Ask Peter: Quinces
What is it with quinces — they start off as hard rocks, then take so long to bake down to something edible. We have a tree in our neighbourhood and I’d really like to give them a go this year, but am a bit put off by their scary reputation. Can I use them in cake-baking (I was thinking of substituting them for pears to top a ginger cake, for example)? Karen
I’ve had a soft spot for quinces ever since seeing them for the first time — with their slightly hairy yellow skins and knobbly shape — and they are one of my favourite fruit. They’re neither funky, new nor or tropical (like a mangosteen, durian or alphonso mango). They’re more Downton Abbey than Hipster Central — steeped in historical references and extremely versatile.
They do need slow and long cooking, which shouldn’t be off-putting. However, there are new varieties in the shops here in London which can be poached in around 20 minutes, like a pear, so I assume the same is available in New Zealand. Personally, I think of an old-fashioned quince as I do a shoulder of lamb or an oxtail — long slow cooking will reward you with something completely delicious, luscious, finger-licking and fabulous and well worth the effort.
The best way to cook quinces, and this applies to all varieties, is to poach them.
- Find a saucepan large enough to hold the quinces you’re going to cook, let’s assume it’s 4 large or 6 smaller ones.
- Fill the pan halfway with water and add 300g caster sugar, a cinnamon quill, 2 cloves, a thumb sized piece of ginger thinly sliced, and (to hipster it up) ½ a red chilli with seeds intact. You may want to wear gloves as the quince flesh can sometimes give your hands a sheen that can be hard to rinse off.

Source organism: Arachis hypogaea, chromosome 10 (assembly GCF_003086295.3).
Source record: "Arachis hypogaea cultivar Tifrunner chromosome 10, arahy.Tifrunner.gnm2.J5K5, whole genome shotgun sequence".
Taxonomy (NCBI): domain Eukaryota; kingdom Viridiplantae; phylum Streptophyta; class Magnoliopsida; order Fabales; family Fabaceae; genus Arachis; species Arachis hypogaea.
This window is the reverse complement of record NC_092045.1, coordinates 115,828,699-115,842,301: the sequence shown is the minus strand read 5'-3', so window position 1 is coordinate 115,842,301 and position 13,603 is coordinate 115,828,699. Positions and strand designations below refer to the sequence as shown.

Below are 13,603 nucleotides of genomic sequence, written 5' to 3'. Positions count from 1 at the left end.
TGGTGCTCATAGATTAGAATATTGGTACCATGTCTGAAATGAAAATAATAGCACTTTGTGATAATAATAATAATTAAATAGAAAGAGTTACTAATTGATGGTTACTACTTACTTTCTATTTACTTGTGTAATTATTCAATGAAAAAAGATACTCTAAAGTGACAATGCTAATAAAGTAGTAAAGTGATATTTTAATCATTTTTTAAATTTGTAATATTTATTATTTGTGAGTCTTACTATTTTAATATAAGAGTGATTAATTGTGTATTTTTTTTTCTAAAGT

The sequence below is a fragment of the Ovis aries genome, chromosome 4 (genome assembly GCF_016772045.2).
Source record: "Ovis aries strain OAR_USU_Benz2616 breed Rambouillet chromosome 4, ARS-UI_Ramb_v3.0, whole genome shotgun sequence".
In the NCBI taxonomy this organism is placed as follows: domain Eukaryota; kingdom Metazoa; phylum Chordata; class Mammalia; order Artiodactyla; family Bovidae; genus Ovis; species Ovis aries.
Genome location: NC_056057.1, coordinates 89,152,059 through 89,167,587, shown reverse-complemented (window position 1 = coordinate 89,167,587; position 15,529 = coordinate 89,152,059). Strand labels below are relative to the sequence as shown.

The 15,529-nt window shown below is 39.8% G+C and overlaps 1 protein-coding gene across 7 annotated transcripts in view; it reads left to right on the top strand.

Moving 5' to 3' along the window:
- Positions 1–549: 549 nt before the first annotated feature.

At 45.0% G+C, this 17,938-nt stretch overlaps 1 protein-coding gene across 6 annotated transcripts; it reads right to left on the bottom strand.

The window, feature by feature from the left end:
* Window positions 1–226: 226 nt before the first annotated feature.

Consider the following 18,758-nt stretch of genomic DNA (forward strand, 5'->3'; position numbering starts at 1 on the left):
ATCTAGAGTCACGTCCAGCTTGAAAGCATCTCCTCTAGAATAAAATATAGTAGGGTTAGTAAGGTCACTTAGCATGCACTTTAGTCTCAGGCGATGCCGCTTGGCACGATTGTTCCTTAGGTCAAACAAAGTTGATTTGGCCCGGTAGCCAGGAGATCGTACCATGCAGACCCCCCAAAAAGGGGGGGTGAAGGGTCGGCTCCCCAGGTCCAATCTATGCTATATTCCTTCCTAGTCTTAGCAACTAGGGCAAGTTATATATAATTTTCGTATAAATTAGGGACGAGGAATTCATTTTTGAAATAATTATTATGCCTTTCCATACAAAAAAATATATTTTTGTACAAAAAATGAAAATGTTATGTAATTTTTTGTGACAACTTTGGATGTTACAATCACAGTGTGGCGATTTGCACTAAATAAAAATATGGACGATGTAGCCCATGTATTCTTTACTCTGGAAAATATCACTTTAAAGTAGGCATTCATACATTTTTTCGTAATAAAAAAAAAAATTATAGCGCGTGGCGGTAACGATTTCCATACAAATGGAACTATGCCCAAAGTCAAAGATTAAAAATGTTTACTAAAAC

- Peel them with a potato peeler then cut lengthways into quarters and cut out any black spots and the seeds and the area that holds the seeds in place (although you can remove this after cooking easily enough).
- Place one quarter of all the peelings into the saucepan along with the prepped quarters. Wrap a quarter of the seeds up in a piece of muslin or place in a tea ball and also add this to the pot. The skin and seeds gives the quince a nicer colour.
- Bring to the boil, and make sure the fruit is submerged in simmering liquid. Put a lid on and cook for an hour then check to see how it is doing by poking a skewer into the quince — it should go through easily, like a cooked potato.
- If it’s ready then turn the heat off and if it’s not, keep cooking. Once it’s done, leave the quarters to cool in the liquid as they are actually quite delicate when warm and can break easily.
- Once cooled, gently remove to a dish using a slotted spoon, and strain the poaching liquid into a clean pan, discarding the peels, seeds and spices.
- Bring to the boil and cook rapidly to reduce to about a third then pour this over the cooked fruit. It can be eaten straight away or stored in the fridge for up to 10 days if kept covered in liquid.
A crock-pot is also a great way to cook quince (see Kathy Paterson’s recipe).
You can also bake them.
- Wash the outside of the quince to remove any fuzz (if they’re the variety that is fluffy).
- Cut in half lengthways and if it’s easy, and using a melon baller, remove the seeds.
- Place, cut side up, in a roasting dish lined with baking parchment (it makes it easier to clean). Drizzle with a generous amount of honey or sugar and scatter on any spices you fancy — fennel seeds, allspice, crushed star anise or cardamom.
- Pour 1 cup of water into the dish and lay a sheet of baking parchment over the quinces, then seal the dish with foil.
- Bake at 160C for 90 minutes, then test to see if the quinces are cooked. If they are, remove the foil and parchment, and bake until they become slightly caramelised.
- These are great served with roast pork or duck, although they can also be served, as with the poached ones, as a dessert with custard or vanilla icecream, or used in a crumble.
For an upside down cake, you do need to cook them before using. Once they’re cooked (use either of the above methods) place in the bottom of a cake pan as you would for raw pears and carry on as usual.
In our Ask Peter series, executive chef Peter Gordon answers your curly culinary questions. If you're stumped over something food-related, send your question to firstname.lastname@example.org and keep checking in for answers. You can read more on Peter on his website, have a read of his Ask Peter articles or check out his recipes on our site.